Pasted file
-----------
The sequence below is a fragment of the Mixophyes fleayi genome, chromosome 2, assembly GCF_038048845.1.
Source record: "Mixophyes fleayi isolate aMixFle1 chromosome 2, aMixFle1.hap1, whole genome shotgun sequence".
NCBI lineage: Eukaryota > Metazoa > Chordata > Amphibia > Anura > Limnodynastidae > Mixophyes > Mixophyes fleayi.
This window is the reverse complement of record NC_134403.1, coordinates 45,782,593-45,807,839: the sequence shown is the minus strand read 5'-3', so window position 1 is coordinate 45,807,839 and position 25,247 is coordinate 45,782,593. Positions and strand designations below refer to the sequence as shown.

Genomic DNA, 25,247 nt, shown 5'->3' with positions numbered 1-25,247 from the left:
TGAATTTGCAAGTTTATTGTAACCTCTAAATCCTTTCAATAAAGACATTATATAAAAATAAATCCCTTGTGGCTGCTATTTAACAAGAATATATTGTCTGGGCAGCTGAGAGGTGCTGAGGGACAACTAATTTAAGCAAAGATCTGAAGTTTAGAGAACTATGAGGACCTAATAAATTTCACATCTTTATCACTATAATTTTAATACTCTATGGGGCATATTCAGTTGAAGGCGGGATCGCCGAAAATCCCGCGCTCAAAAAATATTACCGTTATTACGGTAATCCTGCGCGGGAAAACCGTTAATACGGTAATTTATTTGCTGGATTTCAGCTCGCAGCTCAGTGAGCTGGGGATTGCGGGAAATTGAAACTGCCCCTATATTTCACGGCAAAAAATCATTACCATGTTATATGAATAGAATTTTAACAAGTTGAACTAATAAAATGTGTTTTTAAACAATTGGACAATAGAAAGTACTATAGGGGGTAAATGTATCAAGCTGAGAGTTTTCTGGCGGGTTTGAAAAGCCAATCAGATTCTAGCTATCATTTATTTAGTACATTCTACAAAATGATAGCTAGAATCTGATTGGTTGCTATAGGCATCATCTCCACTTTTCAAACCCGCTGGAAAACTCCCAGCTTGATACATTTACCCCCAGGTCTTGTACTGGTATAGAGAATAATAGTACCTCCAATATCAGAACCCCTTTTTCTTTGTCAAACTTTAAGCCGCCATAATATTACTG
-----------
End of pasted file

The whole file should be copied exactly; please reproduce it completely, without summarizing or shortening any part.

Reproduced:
The sequence below is a fragment of the Mixophyes fleayi genome, chromosome 2, assembly GCF_038048845.1.
Source record: "Mixophyes fleayi isolate aMixFle1 chromosome 2, aMixFle1.hap1, whole genome shotgun sequence".
NCBI lineage: Eukaryota > Metazoa > Chordata > Amphibia > Anura > Limnodynastidae > Mixophyes > Mixophyes fleayi.
This window is the reverse complement of record NC_134403.1, coordinates 45,782,593-45,807,839: the sequence shown is the minus strand read 5'-3', so window position 1 is coordinate 45,807,839 and position 25,247 is coordinate 45,782,593. Positions and strand designations below refer to the sequence as shown.

Genomic DNA, 25,247 nt, shown 5'->3' with positions numbered 1-25,247 from the left:
TGAATTTGCAAGTTTATTGTAACCTCTAAATCCTTTCAATAAAGACATTATATAAAAATAAATCCCTTGTGGCTGCTATTTAACAAGAATATATTGTCTGGGCAGCTGAGAGGTGCTGAGGGACAACTAATTTAAGCAAAGATCTGAAGTTTAGAGAACTATGAGGACCTAATAAATTTCACATCTTTATCACTATAATTTTAATACTCTATGGGGCATATTCAGTTGAAGGCGGGATCGCCGAAAATCCCGCGCTCAAAAAATATTACCGTTATTACGGTAATCCTGCGCGGGAAAACCGTTAATACGGTAATTTATTTGCTGGATTTCAGCTCGCAGCTCAGTGAGCTGGGGATTGCGGGAAATTGAAACTGCCCCTATATTTCACGGCAAAAAATCATTACCATGTTATATGAATAGAATTTTAACAAGTTGAACTAATAAAATGTGTTTTTAAACAATTGGACAATAGAAAGTACTATAGGGGGTAAATGTATCAAGCTGAGAGTTTTCTGGCGGGTTTGAAAAGCCAATCAGATTCTAGCTATCATTTATTTAGTACATTCTACAAAATGATAGCTAGAATCTGATTGGTTGCTATAGGCATCATCTCCACTTTTCAAACCCGCTGGAAAACTCCCAGCTTGATACATTTACCCCCAGGTCTTGTACTGGTATAGAGAATAATAGTACCTCCAATATCAGAACCCCTTTTTCTTTGTCAAACTTTAAGCCGCCATAATATTACTG